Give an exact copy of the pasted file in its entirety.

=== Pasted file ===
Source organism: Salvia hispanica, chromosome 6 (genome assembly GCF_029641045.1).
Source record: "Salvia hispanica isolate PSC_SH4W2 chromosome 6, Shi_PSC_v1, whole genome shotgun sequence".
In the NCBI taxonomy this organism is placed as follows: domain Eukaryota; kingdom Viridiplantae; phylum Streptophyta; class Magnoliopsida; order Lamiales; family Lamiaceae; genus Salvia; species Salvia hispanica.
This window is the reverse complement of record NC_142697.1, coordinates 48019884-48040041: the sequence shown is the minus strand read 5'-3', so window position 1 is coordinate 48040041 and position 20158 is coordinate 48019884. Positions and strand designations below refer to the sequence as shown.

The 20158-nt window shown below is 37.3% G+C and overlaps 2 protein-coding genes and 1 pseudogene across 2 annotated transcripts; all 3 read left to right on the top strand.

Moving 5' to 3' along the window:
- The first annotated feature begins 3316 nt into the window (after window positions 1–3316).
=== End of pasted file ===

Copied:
Source organism: Salvia hispanica, chromosome 6 (genome assembly GCF_029641045.1).
Source record: "Salvia hispanica isolate PSC_SH4W2 chromosome 6, Shi_PSC_v1, whole genome shotgun sequence".
In the NCBI taxonomy this organism is placed as follows: domain Eukaryota; kingdom Viridiplantae; phylum Streptophyta; class Magnoliopsida; order Lamiales; family Lamiaceae; genus Salvia; species Salvia hispanica.
This window is the reverse complement of record NC_142697.1, coordinates 48019884-48040041: the sequence shown is the minus strand read 5'-3', so window position 1 is coordinate 48040041 and position 20158 is coordinate 48019884. Positions and strand designations below refer to the sequence as shown.

The 20158-nt window shown below is 37.3% G+C and overlaps 2 protein-coding genes and 1 pseudogene across 2 annotated transcripts; all 3 read left to right on the top strand.

Moving 5' to 3' along the window:
- The first annotated feature begins 3316 nt into the window (after window positions 1–3316).